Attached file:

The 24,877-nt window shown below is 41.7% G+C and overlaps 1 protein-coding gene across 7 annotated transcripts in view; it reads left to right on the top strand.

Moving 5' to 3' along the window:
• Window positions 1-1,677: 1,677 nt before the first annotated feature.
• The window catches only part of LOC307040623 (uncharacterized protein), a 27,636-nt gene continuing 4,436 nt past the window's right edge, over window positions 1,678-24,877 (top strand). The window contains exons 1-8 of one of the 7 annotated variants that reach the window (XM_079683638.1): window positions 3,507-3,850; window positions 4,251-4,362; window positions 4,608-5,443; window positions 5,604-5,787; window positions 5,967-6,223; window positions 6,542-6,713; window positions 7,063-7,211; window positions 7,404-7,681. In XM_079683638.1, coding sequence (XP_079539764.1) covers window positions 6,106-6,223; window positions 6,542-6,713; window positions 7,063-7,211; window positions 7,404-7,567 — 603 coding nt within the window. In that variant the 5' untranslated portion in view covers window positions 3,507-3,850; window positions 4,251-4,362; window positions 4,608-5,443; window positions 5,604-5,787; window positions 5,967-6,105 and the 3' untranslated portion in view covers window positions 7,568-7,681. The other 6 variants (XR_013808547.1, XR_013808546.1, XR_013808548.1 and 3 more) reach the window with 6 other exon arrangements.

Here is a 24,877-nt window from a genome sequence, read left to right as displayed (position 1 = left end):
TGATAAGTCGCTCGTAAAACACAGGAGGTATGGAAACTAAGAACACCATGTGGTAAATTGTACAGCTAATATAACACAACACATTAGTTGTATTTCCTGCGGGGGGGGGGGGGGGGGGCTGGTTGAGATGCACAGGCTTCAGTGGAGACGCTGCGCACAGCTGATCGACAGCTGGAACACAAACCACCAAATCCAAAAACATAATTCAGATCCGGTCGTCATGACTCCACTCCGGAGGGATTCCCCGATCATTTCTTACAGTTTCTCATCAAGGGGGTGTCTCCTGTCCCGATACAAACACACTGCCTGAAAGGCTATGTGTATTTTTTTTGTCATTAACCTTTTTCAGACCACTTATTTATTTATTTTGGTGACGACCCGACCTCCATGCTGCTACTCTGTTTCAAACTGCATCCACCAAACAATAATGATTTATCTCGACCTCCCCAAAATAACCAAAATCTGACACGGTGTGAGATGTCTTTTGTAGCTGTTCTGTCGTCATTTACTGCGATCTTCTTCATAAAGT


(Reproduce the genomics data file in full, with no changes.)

The 24,877-nt window shown below is 41.7% G+C and overlaps 1 protein-coding gene across 7 annotated transcripts in view; it reads left to right on the top strand.

Moving 5' to 3' along the window:
• Window positions 1-1,677: 1,677 nt before the first annotated feature.
• The window catches only part of LOC307040623 (uncharacterized protein), a 27,636-nt gene continuing 4,436 nt past the window's right edge, over window positions 1,678-24,877 (top strand). The window contains exons 1-8 of one of the 7 annotated variants that reach the window (XM_079683638.1): window positions 3,507-3,850; window positions 4,251-4,362; window positions 4,608-5,443; window positions 5,604-5,787; window positions 5,967-6,223; window positions 6,542-6,713; window positions 7,063-7,211; window positions 7,404-7,681. In XM_079683638.1, coding sequence (XP_079539764.1) covers window positions 6,106-6,223; window positions 6,542-6,713; window positions 7,063-7,211; window positions 7,404-7,567 — 603 coding nt within the window. In that variant the 5' untranslated portion in view covers window positions 3,507-3,850; window positions 4,251-4,362; window positions 4,608-5,443; window positions 5,604-5,787; window positions 5,967-6,105 and the 3' untranslated portion in view covers window positions 7,568-7,681. The other 6 variants (XR_013808547.1, XR_013808546.1, XR_013808548.1 and 3 more) reach the window with 6 other exon arrangements.

Here is a 24,877-nt window from a genome sequence, read left to right as displayed (position 1 = left end):
TGATAAGTCGCTCGTAAAACACAGGAGGTATGGAAACTAAGAACACCATGTGGTAAATTGTACAGCTAATATAACACAACACATTAGTTGTATTTCCTGCGGGGGGGGGGGGGGGGGGCTGGTTGAGATGCACAGGCTTCAGTGGAGACGCTGCGCACAGCTGATCGACAGCTGGAACACAAACCACCAAATCCAAAAACATAATTCAGATCCGGTCGTCATGACTCCACTCCGGAGGGATTCCCCGATCATTTCTTACAGTTTCTCATCAAGGGGGTGTCTCCTGTCCCGATACAAACACACTGCCTGAAAGGCTATGTGTATTTTTTTTGTCATTAACCTTTTTCAGACCACTTATTTATTTATTTTGGTGACGACCCGACCTCCATGCTGCTACTCTGTTTCAAACTGCATCCACCAAACAATAATGATTTATCTCGACCTCCCCAAAATAACCAAAATCTGACACGGTGTGAGATGTCTTTTGTAGCTGTTCTGTCGTCATTTACTGCGATCTTCTTCATAAAGT